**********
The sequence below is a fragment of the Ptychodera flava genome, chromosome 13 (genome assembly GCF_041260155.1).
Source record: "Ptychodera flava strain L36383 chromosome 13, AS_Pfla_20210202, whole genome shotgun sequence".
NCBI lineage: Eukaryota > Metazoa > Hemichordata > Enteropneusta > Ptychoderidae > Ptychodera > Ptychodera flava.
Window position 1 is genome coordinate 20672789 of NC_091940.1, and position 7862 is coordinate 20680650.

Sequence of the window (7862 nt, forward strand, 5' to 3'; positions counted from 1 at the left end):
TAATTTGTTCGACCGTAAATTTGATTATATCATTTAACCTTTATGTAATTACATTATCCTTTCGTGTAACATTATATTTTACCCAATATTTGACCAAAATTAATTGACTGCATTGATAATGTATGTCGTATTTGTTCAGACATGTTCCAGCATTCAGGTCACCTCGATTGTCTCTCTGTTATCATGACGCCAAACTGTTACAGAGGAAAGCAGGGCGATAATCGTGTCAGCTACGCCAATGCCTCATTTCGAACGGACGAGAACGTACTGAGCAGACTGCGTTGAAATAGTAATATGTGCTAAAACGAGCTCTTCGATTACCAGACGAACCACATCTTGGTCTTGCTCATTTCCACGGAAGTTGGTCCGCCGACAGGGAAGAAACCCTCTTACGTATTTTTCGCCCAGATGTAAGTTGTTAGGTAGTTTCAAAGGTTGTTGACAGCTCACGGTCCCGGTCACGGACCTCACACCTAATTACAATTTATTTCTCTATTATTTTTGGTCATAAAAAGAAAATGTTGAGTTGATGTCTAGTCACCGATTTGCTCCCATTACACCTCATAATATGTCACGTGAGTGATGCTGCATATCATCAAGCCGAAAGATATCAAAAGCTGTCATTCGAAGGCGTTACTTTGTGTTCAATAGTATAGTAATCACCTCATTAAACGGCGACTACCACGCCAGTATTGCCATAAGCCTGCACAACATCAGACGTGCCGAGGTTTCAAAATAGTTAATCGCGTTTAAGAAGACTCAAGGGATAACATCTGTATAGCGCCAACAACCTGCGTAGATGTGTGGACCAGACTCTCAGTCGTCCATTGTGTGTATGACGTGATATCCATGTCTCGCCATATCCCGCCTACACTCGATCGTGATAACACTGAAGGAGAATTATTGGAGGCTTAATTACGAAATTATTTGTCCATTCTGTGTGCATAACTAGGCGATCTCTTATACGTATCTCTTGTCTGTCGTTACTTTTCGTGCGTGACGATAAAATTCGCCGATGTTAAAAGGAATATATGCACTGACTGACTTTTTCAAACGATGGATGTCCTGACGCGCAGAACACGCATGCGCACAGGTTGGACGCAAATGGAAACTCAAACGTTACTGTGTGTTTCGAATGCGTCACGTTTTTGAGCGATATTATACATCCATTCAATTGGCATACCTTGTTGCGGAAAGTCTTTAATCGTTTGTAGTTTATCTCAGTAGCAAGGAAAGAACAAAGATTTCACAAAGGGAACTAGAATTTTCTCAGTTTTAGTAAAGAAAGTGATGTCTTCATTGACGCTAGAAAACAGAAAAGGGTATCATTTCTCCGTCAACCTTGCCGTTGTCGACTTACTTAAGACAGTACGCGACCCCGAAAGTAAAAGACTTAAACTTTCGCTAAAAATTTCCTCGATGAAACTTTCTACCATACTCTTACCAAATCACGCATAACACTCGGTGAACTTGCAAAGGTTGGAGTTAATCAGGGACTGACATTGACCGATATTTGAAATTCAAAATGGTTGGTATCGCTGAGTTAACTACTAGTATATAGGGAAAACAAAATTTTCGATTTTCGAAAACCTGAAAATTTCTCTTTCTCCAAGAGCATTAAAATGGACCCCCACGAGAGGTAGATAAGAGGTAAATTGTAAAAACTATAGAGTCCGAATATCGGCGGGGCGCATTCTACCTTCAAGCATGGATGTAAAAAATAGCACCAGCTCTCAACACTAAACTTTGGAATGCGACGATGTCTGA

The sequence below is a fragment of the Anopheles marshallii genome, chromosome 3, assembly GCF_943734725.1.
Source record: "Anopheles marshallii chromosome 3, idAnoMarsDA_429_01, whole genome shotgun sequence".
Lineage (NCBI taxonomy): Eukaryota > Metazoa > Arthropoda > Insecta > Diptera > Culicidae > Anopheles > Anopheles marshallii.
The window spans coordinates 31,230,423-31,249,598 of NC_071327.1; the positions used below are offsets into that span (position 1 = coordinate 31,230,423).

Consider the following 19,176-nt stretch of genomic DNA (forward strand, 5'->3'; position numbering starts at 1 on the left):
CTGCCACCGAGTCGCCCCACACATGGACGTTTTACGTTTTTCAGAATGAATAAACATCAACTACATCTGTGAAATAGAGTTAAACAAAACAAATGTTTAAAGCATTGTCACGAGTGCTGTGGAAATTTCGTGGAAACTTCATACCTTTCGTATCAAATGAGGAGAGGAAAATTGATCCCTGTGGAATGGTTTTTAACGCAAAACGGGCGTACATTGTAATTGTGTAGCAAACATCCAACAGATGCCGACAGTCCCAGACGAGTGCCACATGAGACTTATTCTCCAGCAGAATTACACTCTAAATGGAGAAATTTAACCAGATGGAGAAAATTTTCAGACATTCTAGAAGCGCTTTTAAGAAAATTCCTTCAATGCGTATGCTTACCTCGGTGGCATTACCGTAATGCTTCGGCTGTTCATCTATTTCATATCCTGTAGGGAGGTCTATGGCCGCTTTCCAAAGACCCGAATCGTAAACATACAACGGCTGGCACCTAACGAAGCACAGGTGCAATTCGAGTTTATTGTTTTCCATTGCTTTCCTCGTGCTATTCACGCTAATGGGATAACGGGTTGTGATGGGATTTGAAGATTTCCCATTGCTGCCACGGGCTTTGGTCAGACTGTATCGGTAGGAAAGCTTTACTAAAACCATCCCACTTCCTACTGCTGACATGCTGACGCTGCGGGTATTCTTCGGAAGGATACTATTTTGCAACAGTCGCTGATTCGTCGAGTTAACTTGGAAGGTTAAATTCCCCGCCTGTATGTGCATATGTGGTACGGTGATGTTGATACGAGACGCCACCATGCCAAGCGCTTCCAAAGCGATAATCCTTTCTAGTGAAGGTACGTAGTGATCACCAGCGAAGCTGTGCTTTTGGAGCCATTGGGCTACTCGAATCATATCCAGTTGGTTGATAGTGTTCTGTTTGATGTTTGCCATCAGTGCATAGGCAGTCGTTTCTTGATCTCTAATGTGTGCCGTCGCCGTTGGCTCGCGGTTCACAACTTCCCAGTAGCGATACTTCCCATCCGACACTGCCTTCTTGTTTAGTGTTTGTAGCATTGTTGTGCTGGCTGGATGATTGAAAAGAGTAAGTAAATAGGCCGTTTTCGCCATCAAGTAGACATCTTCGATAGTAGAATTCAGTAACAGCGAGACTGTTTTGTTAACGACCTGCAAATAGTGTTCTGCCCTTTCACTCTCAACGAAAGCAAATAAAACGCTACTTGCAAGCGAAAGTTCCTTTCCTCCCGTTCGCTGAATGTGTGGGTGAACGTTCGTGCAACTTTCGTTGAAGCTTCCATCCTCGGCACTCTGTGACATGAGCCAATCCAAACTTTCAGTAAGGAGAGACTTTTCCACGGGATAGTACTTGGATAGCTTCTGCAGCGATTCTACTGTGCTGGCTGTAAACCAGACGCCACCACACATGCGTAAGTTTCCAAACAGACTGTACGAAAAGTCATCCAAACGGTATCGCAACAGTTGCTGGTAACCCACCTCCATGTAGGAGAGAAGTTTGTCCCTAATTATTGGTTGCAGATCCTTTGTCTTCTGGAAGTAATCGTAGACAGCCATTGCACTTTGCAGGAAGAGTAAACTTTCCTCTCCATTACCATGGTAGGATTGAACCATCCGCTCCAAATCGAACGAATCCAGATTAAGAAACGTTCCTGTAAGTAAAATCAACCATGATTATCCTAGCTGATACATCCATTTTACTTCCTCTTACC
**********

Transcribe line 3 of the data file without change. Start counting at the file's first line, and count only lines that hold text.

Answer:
NCBI lineage: Eukaryota > Metazoa > Hemichordata > Enteropneusta > Ptychoderidae > Ptychodera > Ptychodera flava.